I’ve been also convinced of other moral quandaries—a long term partner would not have sex when either of us were intoxicated, because the consent stuff was just too blurry for them. I didn’t exactly agree, but their position was sound and I changed my life in minor ways to accommodate their very reasonable different moral stance without resentment. So, really, it just depends.
These are all real examples.
posted by zinful at 10:23 AM on September 13, 2019 [2 favorites]

I'd guess that the most important considerations are not about The Thing. They're found in expectations and needs concerning hidden issues in your relationship, usually about something fundamental like control, respect, or security, or integrity.

I would advise not to do The Thing until you have had a chance to explore each of your expectations and needs that run underneath your disagreement. Use a counselor if you need help working through it. There is a very helpful Events, Issues, and Hidden Events model in one of the relationship classes we teach called PREP. Essentially the decision to do or not do The Thing is the "Event" and it's connected like the tip of an iceberg to some underlying issues. If it weren't, you wouldn't be posting about it here. If you want, you can read the book.

Making the decision to do The Thing may very well be within your autonomous rights, but you might want to know what the deeper effects of such a decision means for your partner and your relationship. What's connected to that "tip of the iceberg" you're about to break off?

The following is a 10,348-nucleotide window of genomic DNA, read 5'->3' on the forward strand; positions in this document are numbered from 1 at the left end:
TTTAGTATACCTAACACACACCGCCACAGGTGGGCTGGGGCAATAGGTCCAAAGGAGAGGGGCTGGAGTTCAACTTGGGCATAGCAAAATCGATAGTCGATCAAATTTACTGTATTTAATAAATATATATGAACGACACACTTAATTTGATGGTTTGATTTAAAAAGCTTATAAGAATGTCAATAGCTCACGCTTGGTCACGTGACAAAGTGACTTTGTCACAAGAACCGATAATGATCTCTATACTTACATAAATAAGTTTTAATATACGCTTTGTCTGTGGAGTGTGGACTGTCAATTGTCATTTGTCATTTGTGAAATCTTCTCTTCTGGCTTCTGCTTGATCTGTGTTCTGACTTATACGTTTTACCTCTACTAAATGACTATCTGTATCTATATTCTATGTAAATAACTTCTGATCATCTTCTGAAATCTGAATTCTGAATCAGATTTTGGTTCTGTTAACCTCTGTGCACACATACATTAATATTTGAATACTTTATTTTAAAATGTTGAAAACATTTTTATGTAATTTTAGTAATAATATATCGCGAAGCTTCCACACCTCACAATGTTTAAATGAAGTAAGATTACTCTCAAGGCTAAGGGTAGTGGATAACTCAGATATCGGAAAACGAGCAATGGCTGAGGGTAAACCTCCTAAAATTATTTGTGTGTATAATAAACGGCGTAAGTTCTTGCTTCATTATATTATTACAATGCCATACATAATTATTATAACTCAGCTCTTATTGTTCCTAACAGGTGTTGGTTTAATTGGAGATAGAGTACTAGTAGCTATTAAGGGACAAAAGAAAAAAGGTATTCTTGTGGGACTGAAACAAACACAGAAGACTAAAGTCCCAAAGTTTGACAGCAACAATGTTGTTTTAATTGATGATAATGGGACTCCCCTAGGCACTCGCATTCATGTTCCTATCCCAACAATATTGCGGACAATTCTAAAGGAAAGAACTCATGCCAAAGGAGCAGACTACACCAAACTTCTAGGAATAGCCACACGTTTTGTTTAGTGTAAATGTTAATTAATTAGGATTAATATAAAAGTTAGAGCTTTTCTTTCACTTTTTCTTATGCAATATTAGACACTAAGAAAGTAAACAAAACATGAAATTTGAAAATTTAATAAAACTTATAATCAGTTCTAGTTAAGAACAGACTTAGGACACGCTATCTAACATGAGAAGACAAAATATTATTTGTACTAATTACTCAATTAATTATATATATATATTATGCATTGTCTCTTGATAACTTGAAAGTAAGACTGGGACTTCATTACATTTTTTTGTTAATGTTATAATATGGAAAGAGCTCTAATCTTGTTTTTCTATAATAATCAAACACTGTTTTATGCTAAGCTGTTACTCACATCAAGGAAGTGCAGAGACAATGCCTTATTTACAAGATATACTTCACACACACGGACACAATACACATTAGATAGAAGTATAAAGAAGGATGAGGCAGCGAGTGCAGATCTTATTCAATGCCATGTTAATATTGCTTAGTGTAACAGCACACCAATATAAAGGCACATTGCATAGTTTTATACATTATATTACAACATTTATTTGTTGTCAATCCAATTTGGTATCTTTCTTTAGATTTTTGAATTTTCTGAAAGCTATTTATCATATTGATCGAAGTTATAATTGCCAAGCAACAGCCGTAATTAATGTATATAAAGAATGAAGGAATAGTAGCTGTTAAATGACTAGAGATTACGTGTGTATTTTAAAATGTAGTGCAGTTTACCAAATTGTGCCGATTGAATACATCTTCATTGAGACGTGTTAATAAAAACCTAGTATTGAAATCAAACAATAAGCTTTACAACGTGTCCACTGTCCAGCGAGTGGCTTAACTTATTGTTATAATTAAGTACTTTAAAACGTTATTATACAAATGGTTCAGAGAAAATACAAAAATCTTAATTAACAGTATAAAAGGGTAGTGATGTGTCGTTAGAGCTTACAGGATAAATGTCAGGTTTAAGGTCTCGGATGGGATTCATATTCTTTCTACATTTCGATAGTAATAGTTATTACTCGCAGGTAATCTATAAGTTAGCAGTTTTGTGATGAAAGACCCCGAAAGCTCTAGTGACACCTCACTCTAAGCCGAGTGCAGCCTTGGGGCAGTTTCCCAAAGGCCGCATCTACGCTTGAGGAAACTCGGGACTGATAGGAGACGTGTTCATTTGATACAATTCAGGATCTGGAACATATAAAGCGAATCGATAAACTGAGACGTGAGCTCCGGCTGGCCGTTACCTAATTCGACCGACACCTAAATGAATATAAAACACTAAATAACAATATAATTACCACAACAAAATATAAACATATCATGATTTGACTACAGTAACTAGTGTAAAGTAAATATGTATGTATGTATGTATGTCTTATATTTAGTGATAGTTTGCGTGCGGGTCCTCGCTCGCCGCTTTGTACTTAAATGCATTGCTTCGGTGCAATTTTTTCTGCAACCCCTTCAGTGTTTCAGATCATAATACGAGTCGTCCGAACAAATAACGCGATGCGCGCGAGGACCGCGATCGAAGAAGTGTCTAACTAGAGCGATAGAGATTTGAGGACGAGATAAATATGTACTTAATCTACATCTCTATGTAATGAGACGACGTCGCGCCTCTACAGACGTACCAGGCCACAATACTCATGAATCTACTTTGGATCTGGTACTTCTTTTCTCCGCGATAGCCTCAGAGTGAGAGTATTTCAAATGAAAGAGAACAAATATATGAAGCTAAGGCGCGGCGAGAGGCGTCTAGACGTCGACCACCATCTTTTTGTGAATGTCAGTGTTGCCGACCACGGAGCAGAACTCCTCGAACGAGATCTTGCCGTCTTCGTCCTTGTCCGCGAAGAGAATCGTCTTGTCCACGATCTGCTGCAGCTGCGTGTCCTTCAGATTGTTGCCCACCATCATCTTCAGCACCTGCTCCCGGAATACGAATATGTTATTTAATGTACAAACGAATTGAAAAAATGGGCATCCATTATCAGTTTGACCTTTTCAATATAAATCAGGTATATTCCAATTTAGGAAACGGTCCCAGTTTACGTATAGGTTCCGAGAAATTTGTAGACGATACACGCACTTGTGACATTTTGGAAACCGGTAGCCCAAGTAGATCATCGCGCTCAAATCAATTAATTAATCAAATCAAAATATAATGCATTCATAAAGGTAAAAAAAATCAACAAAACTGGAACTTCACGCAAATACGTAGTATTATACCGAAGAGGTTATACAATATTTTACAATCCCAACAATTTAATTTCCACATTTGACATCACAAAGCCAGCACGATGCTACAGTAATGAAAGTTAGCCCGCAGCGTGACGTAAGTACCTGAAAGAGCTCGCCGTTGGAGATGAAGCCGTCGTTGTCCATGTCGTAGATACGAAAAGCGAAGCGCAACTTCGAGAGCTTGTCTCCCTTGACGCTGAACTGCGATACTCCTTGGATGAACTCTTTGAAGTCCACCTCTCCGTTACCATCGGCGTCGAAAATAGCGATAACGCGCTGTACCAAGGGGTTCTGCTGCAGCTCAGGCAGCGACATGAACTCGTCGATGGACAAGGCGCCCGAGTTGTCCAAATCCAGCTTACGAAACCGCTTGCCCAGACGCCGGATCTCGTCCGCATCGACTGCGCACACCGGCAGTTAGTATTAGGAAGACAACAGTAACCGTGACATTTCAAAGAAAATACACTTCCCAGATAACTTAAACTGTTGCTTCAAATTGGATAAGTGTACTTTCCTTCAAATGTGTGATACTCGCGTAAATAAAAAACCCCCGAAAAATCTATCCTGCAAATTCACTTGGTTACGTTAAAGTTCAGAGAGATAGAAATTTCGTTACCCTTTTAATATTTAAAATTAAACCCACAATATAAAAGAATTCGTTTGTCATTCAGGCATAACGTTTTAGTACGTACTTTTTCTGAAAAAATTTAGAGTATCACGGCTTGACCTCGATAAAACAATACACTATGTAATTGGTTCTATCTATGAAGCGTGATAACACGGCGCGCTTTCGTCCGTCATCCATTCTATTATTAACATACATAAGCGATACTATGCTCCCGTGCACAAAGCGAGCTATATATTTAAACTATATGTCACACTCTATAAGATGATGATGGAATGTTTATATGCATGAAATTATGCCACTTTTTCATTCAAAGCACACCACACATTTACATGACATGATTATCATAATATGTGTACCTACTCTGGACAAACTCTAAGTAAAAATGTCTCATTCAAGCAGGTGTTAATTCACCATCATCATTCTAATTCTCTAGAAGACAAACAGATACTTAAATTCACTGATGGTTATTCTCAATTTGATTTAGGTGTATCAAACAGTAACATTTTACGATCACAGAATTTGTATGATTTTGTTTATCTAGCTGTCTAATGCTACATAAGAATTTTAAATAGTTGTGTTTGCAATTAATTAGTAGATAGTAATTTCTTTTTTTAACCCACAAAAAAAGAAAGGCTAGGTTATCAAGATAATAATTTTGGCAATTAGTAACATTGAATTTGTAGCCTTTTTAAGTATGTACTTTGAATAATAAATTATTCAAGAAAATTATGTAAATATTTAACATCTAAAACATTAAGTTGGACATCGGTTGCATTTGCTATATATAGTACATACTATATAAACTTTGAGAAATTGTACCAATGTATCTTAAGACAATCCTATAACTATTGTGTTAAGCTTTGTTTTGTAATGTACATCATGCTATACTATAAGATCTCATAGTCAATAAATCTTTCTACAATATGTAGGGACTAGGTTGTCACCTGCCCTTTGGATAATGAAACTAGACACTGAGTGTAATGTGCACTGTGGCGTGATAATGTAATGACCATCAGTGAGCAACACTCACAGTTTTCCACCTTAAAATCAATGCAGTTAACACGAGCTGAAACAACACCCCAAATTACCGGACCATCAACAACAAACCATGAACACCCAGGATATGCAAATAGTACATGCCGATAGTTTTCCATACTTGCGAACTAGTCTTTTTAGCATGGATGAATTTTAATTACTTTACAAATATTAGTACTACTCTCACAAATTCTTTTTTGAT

posted by cross_impact at 10:23 AM on September 13, 2019 [9 favorites]

although (IMO) they're manageable.

This parenthetical imo makes it seem like maybe your partner disagrees with this assertion. In which case if you have shared finances, part of working this out would be, somehow, working out some sort of way to protect your partner if the financial aspect didn't work out like you expected.

Because, hey, sometimes partners disgree and sometimes strenuously. I think part of working it out is figuring out what the disagreement is based on. I had a recent serious disagreement about a course of action my partner wanted to take and it became sort of a thing. (note: we do not live together or share finances) and there were a few things we teased apart...

- while some of my "Don't do that" was based on anxiety, some of it was also based in reality. I had my partner talk to some other people without me present to get feedback on his idea that wasn't from me, to see that some parts of the idea were not likely going to work out as well as he thought.